For Constitution Day I was asked by the editors of the Washington Times to contribute an article on Senator Byrd and the Constitution. This was included along with other articles as a feature on the Washington Times new Pocket Constitution App, which debuted on Sept. 17. It will be available soon at the App Store or it can be downloaded right now from your browser at: constitution.washingtontimes.com for $4.99. Here is my contribution to the new app.
The power in Robert Byrd’s shirt pocket
Senator Byrd’s main concern over a long career, during which he served “not under but with” 11 U.S. presidents, was that the powers of Congress were steadily eroding during the 20th century and into the 21st. The presidency had become in the minds of most Americans more powerful than the other two branches of government, even though they are co-equal in the Constitution, each with powers to check the others.
Nothing was more important to Byrd than the power of the purse, which resided with Congress. He despised the line-item veto, which gave presidents the power to strike from appropriations bills specific items that did not meet the president’s approval. In his autobiography Byrd wrote that during Senate debate on the line item veto in 1995 “I pulled out of my shirt pocket my dog-eared copy of the Constitution, noting that the Founding Fathers never would have approved such a proposal. Congress, I said, had been seized by a ‘collective madness.’ A power-hungry president would be able to punish a senator and his constituents, I cautioned.”
As part of his three-year struggle against this bill, Sen. Byrd became a master of the history of the Senate of the Roman Republic. He saw strong parallels with the ancient Roman Senate and the U.S. Senate. The Roman Senate was the solid foundation of Rome’s authority but when its powers were eroded over time by giving up authority to the executive, including the power of the purse; it led toward dictatorship and ruin. The Roman Senate declined — and so did the republic of Rome.
Despite Sen. Byrd’s herculean efforts, Congress passed the line-item veto bill in 1996. President Bill Clinton was the first (and only) president to use it in 1997. Byrd’s efforts against it did not stop. He and five other members of Congress filed a federal suit against the Clinton administration (Raines v. Byrd, 1997) on the grounds that the line-item veto was unconstitutional. The Supreme Court threw the case out because the senators and congressman had no standing in the case as they were not personally harmed by the law. But the following year in Clinton v. City of New York, the high court declared the line-item veto to be unconstitutional because it violated the clear language of the Constitution that both houses of Congress must pass an appropriations bill and the president has only two choices, to sign it into law or to veto it. Nothing in the Constitution gave the president the option of tinkering with it after passage by Congress. Byrd raised his pocket version over his head at the press conference held when the Supreme Court made its ruling and shouted “God save this honorable court!”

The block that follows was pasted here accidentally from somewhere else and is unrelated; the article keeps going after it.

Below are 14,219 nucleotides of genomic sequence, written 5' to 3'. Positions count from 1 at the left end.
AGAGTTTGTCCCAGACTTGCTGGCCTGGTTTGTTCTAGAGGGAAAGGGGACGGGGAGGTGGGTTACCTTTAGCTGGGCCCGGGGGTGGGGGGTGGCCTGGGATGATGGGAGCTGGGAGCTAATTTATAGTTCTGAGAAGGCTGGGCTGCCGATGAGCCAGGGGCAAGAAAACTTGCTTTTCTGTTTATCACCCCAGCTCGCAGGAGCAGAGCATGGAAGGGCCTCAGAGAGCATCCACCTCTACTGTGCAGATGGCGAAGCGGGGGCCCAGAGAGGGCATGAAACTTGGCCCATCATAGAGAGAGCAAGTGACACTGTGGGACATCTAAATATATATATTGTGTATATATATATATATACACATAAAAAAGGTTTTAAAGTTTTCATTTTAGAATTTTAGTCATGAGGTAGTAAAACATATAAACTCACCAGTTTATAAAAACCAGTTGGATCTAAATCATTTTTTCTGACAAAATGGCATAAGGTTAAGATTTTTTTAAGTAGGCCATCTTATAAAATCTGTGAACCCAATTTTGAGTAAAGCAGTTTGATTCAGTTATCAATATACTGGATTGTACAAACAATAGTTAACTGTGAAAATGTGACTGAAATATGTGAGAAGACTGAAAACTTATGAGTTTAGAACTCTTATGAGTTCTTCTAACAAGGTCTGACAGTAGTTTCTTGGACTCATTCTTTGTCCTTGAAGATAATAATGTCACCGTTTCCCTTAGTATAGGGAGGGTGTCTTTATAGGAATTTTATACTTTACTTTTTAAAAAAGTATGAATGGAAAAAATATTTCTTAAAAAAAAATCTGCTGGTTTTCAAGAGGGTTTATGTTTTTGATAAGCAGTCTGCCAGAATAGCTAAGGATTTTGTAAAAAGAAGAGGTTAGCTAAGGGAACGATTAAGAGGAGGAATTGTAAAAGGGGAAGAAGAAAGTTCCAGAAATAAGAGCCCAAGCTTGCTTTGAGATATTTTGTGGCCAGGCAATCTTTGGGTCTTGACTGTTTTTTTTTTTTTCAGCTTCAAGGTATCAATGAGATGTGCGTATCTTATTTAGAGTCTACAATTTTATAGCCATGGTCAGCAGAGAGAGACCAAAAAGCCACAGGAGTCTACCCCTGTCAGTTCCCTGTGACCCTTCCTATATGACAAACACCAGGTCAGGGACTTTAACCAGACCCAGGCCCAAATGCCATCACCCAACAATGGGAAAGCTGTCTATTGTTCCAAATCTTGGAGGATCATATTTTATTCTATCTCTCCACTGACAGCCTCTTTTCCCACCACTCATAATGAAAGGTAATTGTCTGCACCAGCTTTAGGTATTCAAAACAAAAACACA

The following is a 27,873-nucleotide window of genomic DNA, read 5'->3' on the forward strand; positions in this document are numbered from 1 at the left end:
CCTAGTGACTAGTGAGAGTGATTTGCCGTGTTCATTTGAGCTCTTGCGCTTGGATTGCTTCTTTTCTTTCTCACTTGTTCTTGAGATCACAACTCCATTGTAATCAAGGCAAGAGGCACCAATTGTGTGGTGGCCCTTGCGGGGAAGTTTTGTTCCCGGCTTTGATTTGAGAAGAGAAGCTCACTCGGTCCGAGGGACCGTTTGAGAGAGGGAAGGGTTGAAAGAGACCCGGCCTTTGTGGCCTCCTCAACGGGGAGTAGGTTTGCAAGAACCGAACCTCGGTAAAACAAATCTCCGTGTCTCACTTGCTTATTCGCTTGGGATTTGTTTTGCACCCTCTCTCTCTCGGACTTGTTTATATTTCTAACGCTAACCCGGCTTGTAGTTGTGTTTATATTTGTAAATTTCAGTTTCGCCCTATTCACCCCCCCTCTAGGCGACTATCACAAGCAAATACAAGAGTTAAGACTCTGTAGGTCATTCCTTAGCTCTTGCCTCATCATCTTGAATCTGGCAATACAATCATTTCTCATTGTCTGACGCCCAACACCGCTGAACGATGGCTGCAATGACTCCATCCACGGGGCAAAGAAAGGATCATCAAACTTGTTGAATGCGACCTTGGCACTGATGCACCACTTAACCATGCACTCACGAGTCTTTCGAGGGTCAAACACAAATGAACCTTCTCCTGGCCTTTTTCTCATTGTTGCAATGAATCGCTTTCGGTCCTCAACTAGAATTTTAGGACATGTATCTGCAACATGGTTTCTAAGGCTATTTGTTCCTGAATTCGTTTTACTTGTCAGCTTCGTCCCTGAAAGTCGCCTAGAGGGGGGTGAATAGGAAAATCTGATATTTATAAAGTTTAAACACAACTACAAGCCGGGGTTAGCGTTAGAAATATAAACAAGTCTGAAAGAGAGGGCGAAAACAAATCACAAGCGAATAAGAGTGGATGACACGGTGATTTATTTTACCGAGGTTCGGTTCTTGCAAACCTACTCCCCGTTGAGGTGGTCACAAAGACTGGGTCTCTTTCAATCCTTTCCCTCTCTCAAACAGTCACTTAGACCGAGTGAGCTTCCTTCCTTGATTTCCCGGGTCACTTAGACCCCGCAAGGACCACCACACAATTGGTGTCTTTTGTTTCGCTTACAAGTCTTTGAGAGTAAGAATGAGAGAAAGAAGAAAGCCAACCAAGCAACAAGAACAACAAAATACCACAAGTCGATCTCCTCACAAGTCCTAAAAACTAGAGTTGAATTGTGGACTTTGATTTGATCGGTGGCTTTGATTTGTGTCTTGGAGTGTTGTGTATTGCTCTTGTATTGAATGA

Byrd was a hawk during the war in Vietnam but he became known internationally for his principled stance against going to war in Iraq following the tragedy of September 11. It was, again, a matter of the Constitution, which clearly states that only Congress can declare war. Yet Congress has allowed its war power to be eroded in various ways, going back to the Korean Conflict. The War Powers Act of 1973 gave presidents the power to act first and report back to Congress after the fact. In the Iraq War Resolution of 2002, Congress expanded the president’s power to include waging wars not just against hostile nations but organizations or even individuals engaged in anti-U.S. acts of terror anywhere in the world.
Byrd saw the dangerous precedent in the Iraq War Resolution as the concept of pre-emption. Wars against terrorists have emphasized the idea that we needed to attack before we are attacked even if a particular nation is not an immediate threat but might become one.
Sen. Byrd stood on the floor of the Senate on the eve of the war in Iraq and said, “We stand passively mute in the United States Senate, paralyzed by our own uncertainty, seemingly stunned by the sheer turmoil of events.” The Constitution does not say how Congress should go about the process of declaring war. Senator Byrd assumed that the Senate and the House would do their duty to be deliberative bodies that debate issues before the nation and pass laws that reflect the public will.
If there is a Constitution Day moral to these two stories about Sen. Byrd’s defense of the Constitution and the prerogatives of the Senate, it could be that we ignore our duties and responsibilities under the Constitution at the peril of the nation. Terrorists cannot destroy us, but we can destroy our government, our country and our Constitution by standing passively mute, by not standing up for the constitutional authority of all three branches of government, and by not paying attention to the nation’s business.
Sen. Byrd wanted the whole country to reflect on the Constitution each Sept. 17, the day the Constitution was adopted by the delegates assembled at Philadelphia in 1787. There is much to reflect about in these current troubling times. Sen. Byrd saw the fall of Rome as a real event in history that had meaning for us in our own time.
- Ray Smock is director of the Robert C. Byrd Center for Legislative Studies at Shepherd University in Shepherdstown, W.V. He served as the first official historian of the U.S. House of Representatives from 1983 to 1995.